Maybe I should blame Adam — the boy who chased me at recess in 4th grade — for surprising me with a heart necklace and a red rose. Maybe it’s because I believe in grand gestures and small tokens. Or maybe it’s because I believe in love. (Also, I like chocolate. And flowers. And even bacon flowers.)
Whatever the reasons, I’m not ashamed to make this confession: I believe in Valentine’s Day. I know. Just hear me out.
We know what’s wrong with Valentine’s Day
For many years, I kept myself emotionally detached from Valentine’s Day. I told myself (and anyone who would listen) that it was a conspiracy holiday created to ensure steady population growth by all-but-mandating mid-February romance, and then the greeting card, candy, and long-stemmed rose industries got involved. I read up on the Valentine’s effect and the corresponding spike in divorce filings. I learned about how bad it is for the environment. In some cases, it was even linked to depression.
I also resented how this holiday challenged my notions of what love looks like. After all, it’s not all giant teddy bears and heart-shaped boxes. It’s not one day of the year. Love should be an everyday thing. It’s smiling at the cashier. It’s holding the door. It’s buying flowers just because.
Simply put, Valentine’s Day has become too much pressure. And it leaves a lot of people behind. Worst of all, it leaves you behind. There’s not a lot of room for self-love in modern Valentine’s Day celebrations.
How we can make Valentine’s Day right
Whether it’s for your partner(s), parents, kids, friends, pets, your most recent right swipe, every kind of love is worth celebrating.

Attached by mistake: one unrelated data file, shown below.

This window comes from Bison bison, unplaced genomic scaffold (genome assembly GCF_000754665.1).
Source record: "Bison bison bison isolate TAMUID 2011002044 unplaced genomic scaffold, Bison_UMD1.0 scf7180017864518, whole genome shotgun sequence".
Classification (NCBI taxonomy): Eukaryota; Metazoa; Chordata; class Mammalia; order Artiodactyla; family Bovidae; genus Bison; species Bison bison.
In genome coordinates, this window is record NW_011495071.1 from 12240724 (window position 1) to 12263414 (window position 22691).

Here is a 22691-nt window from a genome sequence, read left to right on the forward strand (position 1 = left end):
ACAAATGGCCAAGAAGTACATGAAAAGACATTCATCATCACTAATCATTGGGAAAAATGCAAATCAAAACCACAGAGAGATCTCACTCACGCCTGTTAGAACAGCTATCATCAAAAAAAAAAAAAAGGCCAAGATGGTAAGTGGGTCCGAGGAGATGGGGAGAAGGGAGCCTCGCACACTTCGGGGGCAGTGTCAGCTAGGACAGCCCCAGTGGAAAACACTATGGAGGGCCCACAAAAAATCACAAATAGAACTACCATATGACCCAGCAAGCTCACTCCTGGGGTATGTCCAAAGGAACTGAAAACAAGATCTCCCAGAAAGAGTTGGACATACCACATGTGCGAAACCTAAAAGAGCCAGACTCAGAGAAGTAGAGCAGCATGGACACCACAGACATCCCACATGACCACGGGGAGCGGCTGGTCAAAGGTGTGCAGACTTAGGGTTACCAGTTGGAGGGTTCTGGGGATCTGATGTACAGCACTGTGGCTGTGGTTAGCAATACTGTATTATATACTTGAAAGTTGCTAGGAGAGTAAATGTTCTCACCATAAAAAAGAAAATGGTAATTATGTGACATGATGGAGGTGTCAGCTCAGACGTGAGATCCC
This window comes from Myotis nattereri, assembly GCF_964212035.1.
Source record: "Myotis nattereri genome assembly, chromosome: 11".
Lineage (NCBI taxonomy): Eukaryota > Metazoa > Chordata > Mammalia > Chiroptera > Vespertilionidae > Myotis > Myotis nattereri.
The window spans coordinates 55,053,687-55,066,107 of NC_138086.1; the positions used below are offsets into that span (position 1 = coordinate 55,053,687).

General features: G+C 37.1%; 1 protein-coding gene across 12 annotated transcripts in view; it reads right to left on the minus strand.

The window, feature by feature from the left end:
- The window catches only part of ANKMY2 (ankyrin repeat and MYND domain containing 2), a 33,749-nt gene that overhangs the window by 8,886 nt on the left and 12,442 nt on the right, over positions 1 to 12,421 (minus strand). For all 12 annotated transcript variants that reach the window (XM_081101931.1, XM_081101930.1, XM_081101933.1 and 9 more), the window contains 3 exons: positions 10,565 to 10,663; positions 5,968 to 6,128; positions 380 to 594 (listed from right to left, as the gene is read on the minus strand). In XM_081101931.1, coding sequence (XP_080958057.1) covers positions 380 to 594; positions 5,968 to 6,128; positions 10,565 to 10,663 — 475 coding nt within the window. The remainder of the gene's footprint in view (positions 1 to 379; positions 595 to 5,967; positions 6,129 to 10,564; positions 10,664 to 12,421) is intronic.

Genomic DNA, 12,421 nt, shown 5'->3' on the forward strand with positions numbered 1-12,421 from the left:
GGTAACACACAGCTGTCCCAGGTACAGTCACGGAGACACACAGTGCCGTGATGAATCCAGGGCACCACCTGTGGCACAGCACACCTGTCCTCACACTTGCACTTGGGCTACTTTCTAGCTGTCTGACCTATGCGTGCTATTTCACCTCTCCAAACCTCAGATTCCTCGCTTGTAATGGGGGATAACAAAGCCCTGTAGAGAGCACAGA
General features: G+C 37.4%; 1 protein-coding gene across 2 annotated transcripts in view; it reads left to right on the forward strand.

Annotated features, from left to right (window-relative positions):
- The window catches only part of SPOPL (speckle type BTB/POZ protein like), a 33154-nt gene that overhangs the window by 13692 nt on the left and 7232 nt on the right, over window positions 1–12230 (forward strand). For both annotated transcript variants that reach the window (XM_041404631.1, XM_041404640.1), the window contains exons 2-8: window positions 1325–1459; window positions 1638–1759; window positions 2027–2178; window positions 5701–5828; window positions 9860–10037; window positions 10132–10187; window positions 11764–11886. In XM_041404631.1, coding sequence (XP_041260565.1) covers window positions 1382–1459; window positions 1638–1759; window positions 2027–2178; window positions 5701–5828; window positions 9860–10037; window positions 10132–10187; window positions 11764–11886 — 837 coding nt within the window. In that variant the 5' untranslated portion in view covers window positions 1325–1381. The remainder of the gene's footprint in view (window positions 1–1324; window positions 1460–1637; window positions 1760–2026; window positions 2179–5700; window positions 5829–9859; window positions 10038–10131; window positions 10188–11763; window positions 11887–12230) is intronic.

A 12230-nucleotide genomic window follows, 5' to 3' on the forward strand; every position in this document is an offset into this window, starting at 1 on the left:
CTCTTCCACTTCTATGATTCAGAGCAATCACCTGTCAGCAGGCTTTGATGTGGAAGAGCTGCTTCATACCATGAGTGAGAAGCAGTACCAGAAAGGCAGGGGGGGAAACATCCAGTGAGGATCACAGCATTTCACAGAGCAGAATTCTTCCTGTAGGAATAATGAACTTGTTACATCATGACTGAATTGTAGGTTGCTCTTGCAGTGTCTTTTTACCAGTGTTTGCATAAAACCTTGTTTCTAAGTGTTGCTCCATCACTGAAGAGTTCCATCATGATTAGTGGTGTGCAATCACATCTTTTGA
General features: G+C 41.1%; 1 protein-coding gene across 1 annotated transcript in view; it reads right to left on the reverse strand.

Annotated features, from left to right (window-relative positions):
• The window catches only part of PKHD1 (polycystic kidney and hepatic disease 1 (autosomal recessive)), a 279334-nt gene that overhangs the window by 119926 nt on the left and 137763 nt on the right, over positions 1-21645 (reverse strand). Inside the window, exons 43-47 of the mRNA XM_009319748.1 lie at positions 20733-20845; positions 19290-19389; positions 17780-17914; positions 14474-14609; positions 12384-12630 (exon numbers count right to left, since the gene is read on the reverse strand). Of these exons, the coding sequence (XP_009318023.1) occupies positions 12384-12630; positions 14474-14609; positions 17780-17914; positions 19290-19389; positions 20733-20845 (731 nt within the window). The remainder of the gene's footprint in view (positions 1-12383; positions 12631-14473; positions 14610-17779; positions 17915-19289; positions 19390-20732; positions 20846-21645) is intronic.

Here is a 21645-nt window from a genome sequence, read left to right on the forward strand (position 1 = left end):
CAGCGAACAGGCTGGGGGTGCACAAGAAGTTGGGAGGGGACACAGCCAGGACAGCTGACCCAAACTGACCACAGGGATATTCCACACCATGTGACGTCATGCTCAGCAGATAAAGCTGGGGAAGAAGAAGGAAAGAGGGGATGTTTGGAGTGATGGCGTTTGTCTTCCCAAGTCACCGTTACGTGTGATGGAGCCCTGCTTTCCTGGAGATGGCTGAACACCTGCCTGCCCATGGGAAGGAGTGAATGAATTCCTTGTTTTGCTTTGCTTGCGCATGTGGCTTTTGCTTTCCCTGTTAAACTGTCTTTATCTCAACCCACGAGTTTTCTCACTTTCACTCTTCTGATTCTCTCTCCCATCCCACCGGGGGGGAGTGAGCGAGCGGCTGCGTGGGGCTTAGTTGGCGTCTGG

So this year for Valentine’s Day, rather than opting out, I am trying something new. Yes, I will still help the kids get their little cards ready for school. I’ll do something for my co-workers. I’ll stick a valentine out for the mailman. I’ll text silly hearts to friends or post cheesy love songs on their walls.
And, somewhere in trying to share the love, I’ll make sure to share it with myself. I’m not saying that I’ll send myself flowers from an imaginary Canadian beau (though I am not saying that’s off the table). But I can buy myself flowers and hazelnut chocolates. I can get a massage or read a favorite book or treat myself to a nice dinner. Because in the daily grind of work and the news and life, it’s easy to forget yourself. We leave ourselves for last and then wonder when it’ll be our moment.
Then, Valentine’s Day markets us a different narrative, one that tells us we should get that validation from an external source, preferably one who is bringing a tribute as proof of their love.
Forget that. I can be my own Valentine.
Amelia Cohen-Levy earned her MFA from American University. Her work has appeared in Pathfinder, Moment Magazine, The Nervous Breakdown, and elsewhere. She loves ferns, but is unable to keep them alive.